Even if it’s your Mom’s-college roommate’s-nephew’s-wife find her, listen to her advice. If they live/ have lived in the place you are visiting they will be more valuable to you than any guide book could ever be. Don’t shy away from this opportunity because you think it will be awkward or an inconvenience to them. In my experience people embrace the chance to help someone out and to share with them the place they love. Embrace this chance to make new friends and get a different perspective on your destination than that of a tourist. Who knows, these connections you make could lead to a cheap scuba diving deal in Hawaii, or a free place to crash while traveling Western Australia, or even a sweet bartending job on the beaches of Costa Rica. A big part of what makes traveling so special is the people you meet along the way, people that will change your life, people who will always hold a place in your heart. You just have to let them.

Be respectful

This is probably the most important piece of advice you must always always keep in mind. This is not your home. This is not your culture. You are a guest and on your travels you should always act this way. Be respectful. Wherever you are it is not your place to attempt to enlighten, save or appropriate any culture anywhere. This is the time to listen and learn. Be friendly and open but remember that you come from a place where it is your privilege to be able to come and travel to these far off lands. If you follow any piece of advice on here, please follow this one. It’s more than about being safe or savvy it’s about being a decent human being and appreciating all the world has to offer you.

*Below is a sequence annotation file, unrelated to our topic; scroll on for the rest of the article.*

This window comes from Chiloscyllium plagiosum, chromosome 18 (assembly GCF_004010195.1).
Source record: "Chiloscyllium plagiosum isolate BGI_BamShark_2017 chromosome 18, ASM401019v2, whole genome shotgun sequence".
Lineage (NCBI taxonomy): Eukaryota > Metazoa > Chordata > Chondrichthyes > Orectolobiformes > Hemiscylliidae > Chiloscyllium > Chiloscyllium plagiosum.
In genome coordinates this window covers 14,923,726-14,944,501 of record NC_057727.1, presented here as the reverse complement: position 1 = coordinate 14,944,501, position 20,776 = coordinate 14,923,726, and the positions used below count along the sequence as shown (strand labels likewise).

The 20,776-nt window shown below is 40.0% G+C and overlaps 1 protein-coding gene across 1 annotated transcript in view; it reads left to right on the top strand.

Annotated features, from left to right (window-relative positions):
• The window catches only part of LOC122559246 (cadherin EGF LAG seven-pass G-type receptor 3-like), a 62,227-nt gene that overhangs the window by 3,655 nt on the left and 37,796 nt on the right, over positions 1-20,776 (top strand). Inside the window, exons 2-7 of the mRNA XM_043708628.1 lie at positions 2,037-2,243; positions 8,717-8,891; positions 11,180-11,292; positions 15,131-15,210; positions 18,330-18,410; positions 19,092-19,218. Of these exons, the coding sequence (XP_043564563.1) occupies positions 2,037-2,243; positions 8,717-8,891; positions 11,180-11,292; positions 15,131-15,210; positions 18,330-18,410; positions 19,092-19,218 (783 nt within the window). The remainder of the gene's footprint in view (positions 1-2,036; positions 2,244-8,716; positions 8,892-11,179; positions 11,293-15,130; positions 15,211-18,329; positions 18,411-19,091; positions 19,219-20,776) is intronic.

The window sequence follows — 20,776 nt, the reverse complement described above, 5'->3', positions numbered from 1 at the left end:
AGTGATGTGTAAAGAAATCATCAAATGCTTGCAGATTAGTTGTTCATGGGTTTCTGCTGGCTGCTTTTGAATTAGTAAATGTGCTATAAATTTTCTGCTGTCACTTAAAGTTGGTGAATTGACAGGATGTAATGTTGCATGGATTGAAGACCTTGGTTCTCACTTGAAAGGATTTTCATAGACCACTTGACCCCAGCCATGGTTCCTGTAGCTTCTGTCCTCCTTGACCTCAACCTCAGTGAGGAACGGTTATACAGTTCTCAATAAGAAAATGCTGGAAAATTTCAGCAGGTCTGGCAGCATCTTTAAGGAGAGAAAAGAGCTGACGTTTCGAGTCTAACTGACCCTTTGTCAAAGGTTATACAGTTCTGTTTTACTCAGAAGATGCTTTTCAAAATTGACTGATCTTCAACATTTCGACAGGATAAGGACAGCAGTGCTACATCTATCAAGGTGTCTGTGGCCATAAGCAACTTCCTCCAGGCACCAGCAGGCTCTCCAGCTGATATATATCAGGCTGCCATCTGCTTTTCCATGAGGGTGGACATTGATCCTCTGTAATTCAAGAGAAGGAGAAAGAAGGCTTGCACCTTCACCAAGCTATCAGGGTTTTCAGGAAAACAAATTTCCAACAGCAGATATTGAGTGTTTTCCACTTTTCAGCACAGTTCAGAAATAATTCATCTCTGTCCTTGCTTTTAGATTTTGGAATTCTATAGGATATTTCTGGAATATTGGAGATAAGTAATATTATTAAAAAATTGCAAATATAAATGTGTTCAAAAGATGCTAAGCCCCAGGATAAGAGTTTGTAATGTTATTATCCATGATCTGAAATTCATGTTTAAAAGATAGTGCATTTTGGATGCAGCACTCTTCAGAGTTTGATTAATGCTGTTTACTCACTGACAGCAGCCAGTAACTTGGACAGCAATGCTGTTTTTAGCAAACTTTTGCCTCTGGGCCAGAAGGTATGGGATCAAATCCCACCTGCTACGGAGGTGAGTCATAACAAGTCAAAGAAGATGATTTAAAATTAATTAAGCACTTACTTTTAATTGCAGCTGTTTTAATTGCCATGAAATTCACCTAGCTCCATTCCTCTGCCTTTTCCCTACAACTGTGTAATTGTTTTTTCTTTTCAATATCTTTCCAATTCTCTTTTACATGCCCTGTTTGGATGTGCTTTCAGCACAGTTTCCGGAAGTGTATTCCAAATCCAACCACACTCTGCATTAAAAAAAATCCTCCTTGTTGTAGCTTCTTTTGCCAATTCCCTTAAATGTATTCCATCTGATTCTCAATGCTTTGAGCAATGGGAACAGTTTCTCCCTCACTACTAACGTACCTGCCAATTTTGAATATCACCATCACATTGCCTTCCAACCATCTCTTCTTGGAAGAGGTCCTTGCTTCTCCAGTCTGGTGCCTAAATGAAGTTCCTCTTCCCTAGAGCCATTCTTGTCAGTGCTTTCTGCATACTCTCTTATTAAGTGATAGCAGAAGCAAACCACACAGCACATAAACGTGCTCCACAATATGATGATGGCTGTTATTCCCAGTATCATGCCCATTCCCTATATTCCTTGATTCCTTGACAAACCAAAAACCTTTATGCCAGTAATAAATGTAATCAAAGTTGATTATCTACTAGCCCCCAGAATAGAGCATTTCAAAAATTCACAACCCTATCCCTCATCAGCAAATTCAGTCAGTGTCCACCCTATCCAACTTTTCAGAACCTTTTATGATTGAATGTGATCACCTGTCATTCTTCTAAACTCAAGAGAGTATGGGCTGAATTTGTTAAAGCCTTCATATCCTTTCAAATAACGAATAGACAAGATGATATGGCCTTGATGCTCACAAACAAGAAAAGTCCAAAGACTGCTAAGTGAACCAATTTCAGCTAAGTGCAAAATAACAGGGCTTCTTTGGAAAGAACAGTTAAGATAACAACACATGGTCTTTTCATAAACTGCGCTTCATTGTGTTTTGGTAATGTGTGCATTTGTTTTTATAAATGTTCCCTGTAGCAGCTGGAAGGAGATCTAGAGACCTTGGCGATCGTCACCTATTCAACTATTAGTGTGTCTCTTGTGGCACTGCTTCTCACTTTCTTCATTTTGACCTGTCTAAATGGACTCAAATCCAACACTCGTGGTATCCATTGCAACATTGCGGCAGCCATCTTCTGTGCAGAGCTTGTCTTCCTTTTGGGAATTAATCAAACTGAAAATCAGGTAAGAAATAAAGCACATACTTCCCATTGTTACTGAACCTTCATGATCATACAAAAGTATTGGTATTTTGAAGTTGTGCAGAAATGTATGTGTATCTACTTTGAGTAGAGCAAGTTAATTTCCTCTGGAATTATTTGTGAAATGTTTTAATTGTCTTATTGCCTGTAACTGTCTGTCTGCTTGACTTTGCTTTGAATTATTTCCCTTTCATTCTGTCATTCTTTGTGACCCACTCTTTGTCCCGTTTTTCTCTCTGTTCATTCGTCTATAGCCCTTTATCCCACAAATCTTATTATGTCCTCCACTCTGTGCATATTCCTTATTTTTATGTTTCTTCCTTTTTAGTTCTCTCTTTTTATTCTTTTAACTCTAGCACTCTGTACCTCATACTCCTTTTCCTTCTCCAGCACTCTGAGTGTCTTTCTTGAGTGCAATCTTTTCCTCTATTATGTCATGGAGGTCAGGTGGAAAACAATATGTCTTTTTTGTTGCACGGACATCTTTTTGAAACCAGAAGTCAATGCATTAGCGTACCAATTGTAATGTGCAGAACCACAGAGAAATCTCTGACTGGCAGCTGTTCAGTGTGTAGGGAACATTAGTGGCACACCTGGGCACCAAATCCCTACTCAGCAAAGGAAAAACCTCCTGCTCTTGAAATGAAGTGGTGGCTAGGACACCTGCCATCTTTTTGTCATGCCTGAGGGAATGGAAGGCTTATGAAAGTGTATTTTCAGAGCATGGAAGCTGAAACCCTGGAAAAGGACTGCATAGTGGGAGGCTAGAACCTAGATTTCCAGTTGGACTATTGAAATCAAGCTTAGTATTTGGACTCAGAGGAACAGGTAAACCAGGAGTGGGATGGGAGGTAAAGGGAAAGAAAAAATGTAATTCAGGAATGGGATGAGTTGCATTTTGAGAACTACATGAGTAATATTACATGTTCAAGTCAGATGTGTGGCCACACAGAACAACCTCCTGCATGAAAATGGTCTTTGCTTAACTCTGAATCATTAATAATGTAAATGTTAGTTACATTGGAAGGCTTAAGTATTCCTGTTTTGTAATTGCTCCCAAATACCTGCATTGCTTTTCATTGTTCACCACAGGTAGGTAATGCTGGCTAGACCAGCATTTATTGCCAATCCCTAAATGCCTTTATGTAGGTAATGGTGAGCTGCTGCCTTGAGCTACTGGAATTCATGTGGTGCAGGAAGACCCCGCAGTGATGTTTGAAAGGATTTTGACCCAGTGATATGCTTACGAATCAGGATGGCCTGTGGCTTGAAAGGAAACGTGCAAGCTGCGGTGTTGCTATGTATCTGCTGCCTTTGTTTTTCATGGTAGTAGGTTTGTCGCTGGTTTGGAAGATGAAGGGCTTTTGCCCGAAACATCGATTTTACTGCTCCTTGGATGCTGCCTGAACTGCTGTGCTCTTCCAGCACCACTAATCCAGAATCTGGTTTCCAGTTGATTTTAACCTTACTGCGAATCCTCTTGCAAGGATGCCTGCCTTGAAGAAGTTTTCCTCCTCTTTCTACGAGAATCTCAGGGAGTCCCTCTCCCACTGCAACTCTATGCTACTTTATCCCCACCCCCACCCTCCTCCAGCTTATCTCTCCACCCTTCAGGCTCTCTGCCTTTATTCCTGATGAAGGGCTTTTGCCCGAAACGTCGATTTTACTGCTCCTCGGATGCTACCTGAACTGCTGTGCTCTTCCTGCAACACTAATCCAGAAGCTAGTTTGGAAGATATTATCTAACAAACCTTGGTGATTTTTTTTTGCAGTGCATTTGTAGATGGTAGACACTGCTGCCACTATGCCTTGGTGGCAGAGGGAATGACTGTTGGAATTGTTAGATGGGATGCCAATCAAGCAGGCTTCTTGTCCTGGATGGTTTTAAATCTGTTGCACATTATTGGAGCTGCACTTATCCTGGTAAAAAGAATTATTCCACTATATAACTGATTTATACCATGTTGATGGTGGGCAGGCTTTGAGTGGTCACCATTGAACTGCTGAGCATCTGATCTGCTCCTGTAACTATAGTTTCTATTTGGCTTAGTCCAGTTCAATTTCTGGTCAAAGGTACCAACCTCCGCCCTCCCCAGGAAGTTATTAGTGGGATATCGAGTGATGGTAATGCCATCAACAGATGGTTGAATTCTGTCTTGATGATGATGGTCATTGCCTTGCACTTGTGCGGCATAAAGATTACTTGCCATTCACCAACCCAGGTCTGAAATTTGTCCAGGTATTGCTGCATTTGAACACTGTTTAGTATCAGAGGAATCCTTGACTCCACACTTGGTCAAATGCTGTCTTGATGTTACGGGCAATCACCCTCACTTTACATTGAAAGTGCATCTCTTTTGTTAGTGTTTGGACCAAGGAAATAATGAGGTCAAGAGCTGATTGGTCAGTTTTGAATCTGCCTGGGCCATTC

IMG_1573

Taken in Pavones, Costa Rica by Moisso Mendoza

 

There is no right way travel, there is no secret formula to a successful trip. No correct amount of preparation can prepare you for diving into the completely unknown. You will have moments where you will be so overcome with wonder and amazement you can hardly believe that this is in fact real life. The will be times when you will be so overcome with stress and confusion you will, again, hardly believe this is in fact real life. As long you are safe, these are all signs that you are doing something right. Travel is full of extremes. It is meant to push you, and stretch you, and take you beyond what you thought you were capable of. So let it. Embrace the adventure. You will learn a lot about the earth and a lot about other people but mostly you will learn a lot about yourself.

 

IMG_0196
Sunrise from a plane.

 

-Olivia

Advertisements

One Comment Add yours

  1. Allison L. says:

    Wow, I really enjoyed reading your blog! Great job Olivia. I truly envy your free spirit and willingness to try new things. I love you and safe travels!

    Like

Leave a Reply

Fill in your details below or click an icon to log in:

WordPress.com Logo

You are commenting using your WordPress.com account. Log Out /  Change )

Google photo

You are commenting using your Google account. Log Out /  Change )

Twitter picture

You are commenting using your Twitter account. Log Out /  Change )

Facebook photo

You are commenting using your Facebook account. Log Out /  Change )

Connecting to %s